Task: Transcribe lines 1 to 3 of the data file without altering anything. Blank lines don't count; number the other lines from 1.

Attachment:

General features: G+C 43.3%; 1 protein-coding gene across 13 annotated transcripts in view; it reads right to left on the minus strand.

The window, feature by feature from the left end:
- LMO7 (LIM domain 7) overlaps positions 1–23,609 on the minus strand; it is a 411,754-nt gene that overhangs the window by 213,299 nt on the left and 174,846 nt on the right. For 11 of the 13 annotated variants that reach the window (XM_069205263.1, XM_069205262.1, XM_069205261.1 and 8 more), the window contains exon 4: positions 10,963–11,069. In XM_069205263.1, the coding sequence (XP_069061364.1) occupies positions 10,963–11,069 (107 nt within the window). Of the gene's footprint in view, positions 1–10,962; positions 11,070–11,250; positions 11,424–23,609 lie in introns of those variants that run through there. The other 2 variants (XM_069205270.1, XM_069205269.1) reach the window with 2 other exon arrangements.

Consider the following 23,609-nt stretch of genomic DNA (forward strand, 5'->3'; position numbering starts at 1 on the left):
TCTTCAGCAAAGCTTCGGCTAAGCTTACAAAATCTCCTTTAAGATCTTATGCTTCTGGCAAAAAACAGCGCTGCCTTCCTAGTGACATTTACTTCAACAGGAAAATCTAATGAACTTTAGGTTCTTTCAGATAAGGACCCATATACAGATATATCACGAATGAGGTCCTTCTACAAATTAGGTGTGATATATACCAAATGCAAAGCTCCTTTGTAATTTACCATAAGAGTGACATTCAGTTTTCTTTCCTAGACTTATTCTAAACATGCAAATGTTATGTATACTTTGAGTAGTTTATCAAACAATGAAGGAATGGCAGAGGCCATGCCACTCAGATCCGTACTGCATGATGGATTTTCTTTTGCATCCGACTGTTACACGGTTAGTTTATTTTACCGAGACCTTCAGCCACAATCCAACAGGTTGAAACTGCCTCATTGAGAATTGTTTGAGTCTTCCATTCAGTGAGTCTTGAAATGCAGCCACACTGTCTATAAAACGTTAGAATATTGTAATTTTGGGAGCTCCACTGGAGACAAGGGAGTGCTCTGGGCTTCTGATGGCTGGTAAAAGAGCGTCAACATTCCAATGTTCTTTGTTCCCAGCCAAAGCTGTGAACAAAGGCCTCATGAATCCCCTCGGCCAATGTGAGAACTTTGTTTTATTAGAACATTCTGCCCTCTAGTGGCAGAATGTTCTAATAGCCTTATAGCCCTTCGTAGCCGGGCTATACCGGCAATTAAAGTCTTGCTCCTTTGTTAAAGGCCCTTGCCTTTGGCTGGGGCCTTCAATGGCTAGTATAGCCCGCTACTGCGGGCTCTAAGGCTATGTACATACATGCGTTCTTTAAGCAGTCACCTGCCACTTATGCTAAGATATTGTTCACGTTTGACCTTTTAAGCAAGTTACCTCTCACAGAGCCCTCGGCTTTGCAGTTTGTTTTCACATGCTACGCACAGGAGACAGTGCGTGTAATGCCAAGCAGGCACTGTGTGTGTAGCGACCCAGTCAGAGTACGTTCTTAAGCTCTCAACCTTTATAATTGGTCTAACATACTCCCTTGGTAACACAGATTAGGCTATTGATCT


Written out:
General features: G+C 43.3%; 1 protein-coding gene across 13 annotated transcripts in view; it reads right to left on the minus strand.

The window, feature by feature from the left end:
- LMO7 (LIM domain 7) overlaps positions 1–23,609 on the minus strand; it is a 411,754-nt gene that overhangs the window by 213,299 nt on the left and 174,846 nt on the right. For 11 of the 13 annotated variants that reach the window (XM_069205263.1, XM_069205262.1, XM_069205261.1 and 8 more), the window contains exon 4: positions 10,963–11,069. In XM_069205263.1, the coding sequence (XP_069061364.1) occupies positions 10,963–11,069 (107 nt within the window). Of the gene's footprint in view, positions 1–10,962; positions 11,070–11,250; positions 11,424–23,609 lie in introns of those variants that run through there. The other 2 variants (XM_069205270.1, XM_069205269.1) reach the window with 2 other exon arrangements.